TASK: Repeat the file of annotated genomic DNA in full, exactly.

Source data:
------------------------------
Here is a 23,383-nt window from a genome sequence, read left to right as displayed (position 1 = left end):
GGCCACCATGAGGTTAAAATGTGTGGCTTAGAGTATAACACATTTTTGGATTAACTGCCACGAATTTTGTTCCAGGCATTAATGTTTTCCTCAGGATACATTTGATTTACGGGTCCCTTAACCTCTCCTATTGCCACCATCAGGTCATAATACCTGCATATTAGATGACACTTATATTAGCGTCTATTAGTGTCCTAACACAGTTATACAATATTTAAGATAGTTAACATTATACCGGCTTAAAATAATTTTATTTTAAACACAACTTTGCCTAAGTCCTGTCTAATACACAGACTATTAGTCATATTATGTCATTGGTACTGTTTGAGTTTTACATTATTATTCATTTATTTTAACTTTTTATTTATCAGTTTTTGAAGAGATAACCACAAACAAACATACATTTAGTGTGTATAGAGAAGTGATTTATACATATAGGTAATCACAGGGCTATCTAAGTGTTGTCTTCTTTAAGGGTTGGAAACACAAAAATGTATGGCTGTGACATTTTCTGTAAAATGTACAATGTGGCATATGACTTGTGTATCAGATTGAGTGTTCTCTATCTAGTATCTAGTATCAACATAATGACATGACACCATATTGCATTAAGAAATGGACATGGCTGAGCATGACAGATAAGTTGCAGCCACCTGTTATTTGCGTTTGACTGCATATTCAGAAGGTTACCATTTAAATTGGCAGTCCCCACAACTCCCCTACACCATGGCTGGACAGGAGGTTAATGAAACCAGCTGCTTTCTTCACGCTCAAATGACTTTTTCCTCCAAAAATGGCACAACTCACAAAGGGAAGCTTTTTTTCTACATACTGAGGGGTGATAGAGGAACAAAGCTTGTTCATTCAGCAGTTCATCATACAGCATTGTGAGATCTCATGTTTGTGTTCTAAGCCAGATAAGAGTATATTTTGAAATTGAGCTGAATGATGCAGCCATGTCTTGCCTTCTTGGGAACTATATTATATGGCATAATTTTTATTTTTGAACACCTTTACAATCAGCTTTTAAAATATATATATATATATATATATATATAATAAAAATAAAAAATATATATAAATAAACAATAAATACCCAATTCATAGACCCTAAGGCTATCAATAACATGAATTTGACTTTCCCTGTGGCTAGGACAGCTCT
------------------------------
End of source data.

Here is a 23,383-nt window from a genome sequence, read left to right as displayed (position 1 = left end):
GGCCACCATGAGGTTAAAATGTGTGGCTTAGAGTATAACACATTTTTGGATTAACTGCCACGAATTTTGTTCCAGGCATTAATGTTTTCCTCAGGATACATTTGATTTACGGGTCCCTTAACCTCTCCTATTGCCACCATCAGGTCATAATACCTGCATATTAGATGACACTTATATTAGCGTCTATTAGTGTCCTAACACAGTTATACAATATTTAAGATAGTTAACATTATACCGGCTTAAAATAATTTTATTTTAAACACAACTTTGCCTAAGTCCTGTCTAATACACAGACTATTAGTCATATTATGTCATTGGTACTGTTTGAGTTTTACATTATTATTCATTTATTTTAACTTTTTATTTATCAGTTTTTGAAGAGATAACCACAAACAAACATACATTTAGTGTGTATAGAGAAGTGATTTATACATATAGGTAATCACAGGGCTATCTAAGTGTTGTCTTCTTTAAGGGTTGGAAACACAAAAATGTATGGCTGTGACATTTTCTGTAAAATGTACAATGTGGCATATGACTTGTGTATCAGATTGAGTGTTCTCTATCTAGTATCTAGTATCAACATAATGACATGACACCATATTGCATTAAGAAATGGACATGGCTGAGCATGACAGATAAGTTGCAGCCACCTGTTATTTGCGTTTGACTGCATATTCAGAAGGTTACCATTTAAATTGGCAGTCCCCACAACTCCCCTACACCATGGCTGGACAGGAGGTTAATGAAACCAGCTGCTTTCTTCACGCTCAAATGACTTTTTCCTCCAAAAATGGCACAACTCACAAAGGGAAGCTTTTTTTCTACATACTGAGGGGTGATAGAGGAACAAAGCTTGTTCATTCAGCAGTTCATCATACAGCATTGTGAGATCTCATGTTTGTGTTCTAAGCCAGATAAGAGTATATTTTGAAATTGAGCTGAATGATGCAGCCATGTCTTGCCTTCTTGGGAACTATATTATATGGCATAATTTTTATTTTTGAACACCTTTACAATCAGCTTTTAAAATATATATATATATATATATATATATAATAAAAATAAAAAATATATATAAATAAACAATAAATACCCAATTCATAGACCCTAAGGCTATCAATAACATGAATTTGACTTTCCCTGTGGCTAGGACAGCTCT